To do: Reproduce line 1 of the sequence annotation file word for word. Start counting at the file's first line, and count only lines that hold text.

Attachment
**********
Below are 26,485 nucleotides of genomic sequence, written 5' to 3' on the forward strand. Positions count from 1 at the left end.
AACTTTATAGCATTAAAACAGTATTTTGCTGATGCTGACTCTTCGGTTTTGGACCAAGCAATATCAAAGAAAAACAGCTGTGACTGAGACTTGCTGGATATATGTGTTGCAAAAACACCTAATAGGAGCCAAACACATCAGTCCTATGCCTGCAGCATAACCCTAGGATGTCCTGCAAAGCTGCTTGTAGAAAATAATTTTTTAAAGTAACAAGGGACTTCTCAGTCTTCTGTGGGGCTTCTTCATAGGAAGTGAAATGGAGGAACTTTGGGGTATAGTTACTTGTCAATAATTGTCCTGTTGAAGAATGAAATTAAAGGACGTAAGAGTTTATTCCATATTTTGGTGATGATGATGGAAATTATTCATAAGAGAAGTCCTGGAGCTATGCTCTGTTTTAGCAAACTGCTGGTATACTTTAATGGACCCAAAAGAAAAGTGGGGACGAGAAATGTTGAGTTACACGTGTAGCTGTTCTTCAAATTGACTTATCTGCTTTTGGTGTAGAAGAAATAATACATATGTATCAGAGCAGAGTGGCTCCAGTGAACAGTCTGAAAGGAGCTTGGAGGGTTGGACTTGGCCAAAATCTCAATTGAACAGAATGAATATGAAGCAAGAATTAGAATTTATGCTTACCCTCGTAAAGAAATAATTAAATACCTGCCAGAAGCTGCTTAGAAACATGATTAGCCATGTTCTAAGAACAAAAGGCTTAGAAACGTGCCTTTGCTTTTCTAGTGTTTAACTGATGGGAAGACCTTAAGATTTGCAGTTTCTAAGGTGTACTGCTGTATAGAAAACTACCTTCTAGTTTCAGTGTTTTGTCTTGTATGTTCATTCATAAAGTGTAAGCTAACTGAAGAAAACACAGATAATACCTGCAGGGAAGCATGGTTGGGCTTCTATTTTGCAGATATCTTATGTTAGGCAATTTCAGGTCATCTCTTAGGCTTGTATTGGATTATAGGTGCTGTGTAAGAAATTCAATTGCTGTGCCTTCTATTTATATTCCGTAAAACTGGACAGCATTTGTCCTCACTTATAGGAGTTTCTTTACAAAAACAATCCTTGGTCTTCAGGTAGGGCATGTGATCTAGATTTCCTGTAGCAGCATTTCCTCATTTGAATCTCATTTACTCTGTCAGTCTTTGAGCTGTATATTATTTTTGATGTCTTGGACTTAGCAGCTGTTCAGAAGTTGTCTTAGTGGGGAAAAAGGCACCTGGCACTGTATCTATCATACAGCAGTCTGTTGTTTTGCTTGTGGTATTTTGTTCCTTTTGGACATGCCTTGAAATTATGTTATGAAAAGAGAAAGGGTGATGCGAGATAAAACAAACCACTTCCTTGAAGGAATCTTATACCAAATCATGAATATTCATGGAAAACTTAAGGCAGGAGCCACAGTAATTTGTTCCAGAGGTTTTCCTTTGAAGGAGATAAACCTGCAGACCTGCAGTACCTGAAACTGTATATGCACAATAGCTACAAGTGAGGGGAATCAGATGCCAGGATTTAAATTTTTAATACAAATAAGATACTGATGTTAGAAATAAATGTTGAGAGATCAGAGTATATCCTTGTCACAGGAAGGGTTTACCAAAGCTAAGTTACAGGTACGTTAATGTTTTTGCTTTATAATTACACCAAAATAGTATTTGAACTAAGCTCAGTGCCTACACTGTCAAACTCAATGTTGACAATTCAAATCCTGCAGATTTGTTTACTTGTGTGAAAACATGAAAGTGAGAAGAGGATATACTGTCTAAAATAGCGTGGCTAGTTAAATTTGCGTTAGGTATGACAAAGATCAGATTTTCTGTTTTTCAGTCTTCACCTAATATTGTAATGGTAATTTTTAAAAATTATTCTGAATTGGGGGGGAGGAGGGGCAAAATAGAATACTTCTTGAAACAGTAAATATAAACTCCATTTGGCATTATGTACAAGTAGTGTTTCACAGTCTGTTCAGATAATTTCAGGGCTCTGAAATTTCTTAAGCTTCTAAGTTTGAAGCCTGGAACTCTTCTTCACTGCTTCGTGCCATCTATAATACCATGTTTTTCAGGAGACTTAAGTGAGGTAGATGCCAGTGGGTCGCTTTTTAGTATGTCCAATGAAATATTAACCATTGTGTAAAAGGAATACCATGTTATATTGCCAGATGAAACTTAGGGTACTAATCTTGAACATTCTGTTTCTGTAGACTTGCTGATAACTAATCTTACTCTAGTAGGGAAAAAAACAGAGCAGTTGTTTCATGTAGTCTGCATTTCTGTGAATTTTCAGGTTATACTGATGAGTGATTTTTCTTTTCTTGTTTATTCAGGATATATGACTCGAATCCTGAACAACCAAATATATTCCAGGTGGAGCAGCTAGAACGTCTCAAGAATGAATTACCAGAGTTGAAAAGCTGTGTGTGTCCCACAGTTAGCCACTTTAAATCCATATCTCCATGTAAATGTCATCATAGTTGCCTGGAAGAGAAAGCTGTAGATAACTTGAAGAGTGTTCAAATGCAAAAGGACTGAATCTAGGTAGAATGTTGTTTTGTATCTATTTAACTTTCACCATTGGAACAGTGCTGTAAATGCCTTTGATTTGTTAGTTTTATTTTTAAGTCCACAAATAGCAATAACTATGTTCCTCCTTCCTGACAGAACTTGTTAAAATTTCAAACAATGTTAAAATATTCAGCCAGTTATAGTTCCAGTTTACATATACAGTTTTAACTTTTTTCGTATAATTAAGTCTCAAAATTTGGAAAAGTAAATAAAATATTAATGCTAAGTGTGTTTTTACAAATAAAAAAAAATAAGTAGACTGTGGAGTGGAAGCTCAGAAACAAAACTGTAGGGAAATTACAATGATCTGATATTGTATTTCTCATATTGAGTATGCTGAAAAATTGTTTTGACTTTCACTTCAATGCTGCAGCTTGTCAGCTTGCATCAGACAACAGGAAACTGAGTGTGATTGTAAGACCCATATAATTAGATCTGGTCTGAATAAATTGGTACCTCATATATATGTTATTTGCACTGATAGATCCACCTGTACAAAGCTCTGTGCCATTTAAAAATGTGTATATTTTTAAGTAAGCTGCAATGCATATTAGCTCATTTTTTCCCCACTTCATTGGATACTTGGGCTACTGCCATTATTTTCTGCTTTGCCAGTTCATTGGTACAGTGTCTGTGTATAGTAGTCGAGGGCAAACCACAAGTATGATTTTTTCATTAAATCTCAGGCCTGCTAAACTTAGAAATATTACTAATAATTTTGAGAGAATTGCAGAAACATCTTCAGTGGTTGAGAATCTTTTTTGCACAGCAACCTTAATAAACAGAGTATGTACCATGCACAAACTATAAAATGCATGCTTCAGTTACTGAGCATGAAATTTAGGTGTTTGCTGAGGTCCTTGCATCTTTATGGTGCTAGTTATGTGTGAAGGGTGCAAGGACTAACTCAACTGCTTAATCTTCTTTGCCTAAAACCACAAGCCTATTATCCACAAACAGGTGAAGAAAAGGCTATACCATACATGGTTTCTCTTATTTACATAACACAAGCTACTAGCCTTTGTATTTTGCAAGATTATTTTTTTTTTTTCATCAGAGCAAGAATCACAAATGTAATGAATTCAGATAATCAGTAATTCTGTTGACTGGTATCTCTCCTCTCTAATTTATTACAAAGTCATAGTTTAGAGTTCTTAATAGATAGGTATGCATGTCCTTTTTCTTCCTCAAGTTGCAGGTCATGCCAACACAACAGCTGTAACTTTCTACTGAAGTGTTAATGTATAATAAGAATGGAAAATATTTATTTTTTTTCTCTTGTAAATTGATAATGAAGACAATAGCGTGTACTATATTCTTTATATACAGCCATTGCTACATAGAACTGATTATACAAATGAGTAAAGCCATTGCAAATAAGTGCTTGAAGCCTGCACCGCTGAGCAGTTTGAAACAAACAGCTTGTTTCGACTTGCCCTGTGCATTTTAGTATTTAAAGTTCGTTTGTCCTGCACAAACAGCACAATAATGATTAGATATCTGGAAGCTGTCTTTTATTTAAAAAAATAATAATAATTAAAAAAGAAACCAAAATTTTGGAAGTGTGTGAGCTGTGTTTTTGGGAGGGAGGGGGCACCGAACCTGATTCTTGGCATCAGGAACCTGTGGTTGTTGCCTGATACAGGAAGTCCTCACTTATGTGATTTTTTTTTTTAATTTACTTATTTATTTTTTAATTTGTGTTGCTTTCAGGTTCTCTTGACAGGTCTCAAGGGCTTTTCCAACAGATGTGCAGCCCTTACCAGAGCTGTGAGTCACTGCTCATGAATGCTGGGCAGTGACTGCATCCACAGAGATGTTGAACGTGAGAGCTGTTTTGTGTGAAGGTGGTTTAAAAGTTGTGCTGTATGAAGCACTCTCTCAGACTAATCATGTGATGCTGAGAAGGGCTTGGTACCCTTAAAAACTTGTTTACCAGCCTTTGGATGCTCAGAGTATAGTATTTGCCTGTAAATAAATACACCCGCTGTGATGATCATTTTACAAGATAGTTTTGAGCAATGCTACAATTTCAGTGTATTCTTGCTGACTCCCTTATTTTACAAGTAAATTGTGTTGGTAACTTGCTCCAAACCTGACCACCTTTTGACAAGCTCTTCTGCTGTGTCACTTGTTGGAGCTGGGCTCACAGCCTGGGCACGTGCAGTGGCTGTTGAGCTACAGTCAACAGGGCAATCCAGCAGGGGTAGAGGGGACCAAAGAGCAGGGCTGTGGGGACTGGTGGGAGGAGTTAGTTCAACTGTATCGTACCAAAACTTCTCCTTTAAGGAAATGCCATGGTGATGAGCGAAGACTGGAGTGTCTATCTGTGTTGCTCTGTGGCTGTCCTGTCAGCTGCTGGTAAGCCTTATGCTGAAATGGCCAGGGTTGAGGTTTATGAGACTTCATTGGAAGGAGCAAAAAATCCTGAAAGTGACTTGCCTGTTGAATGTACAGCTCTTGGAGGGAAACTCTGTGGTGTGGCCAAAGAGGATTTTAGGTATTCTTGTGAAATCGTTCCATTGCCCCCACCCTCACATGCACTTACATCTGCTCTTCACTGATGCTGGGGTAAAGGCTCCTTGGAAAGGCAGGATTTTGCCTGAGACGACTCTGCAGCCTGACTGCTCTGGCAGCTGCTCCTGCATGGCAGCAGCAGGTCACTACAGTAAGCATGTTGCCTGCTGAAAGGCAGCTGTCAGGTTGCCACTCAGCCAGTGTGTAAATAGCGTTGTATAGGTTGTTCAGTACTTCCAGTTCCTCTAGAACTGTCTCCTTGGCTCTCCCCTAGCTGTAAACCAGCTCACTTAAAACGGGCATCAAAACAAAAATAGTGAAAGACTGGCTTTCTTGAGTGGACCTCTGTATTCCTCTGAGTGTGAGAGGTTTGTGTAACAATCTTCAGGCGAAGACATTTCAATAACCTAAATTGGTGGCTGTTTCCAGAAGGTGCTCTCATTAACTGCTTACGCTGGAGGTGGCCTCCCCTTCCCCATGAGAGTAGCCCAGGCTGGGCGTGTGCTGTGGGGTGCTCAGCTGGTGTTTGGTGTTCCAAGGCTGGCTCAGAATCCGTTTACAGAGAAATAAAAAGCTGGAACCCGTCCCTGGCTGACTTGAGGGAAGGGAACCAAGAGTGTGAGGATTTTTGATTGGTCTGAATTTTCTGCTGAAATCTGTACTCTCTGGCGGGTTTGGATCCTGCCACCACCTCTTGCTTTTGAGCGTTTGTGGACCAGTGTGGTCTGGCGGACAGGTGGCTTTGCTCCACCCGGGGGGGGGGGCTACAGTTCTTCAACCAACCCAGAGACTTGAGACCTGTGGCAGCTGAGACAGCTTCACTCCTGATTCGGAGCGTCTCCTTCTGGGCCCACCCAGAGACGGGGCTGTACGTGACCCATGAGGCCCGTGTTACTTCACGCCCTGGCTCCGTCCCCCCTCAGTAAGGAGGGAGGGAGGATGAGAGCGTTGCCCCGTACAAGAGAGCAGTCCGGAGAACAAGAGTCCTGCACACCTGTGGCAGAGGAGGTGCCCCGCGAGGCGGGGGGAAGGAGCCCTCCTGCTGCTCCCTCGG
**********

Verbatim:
Below are 26,485 nucleotides of genomic sequence, written 5' to 3' on the forward strand. Positions count from 1 at the left end.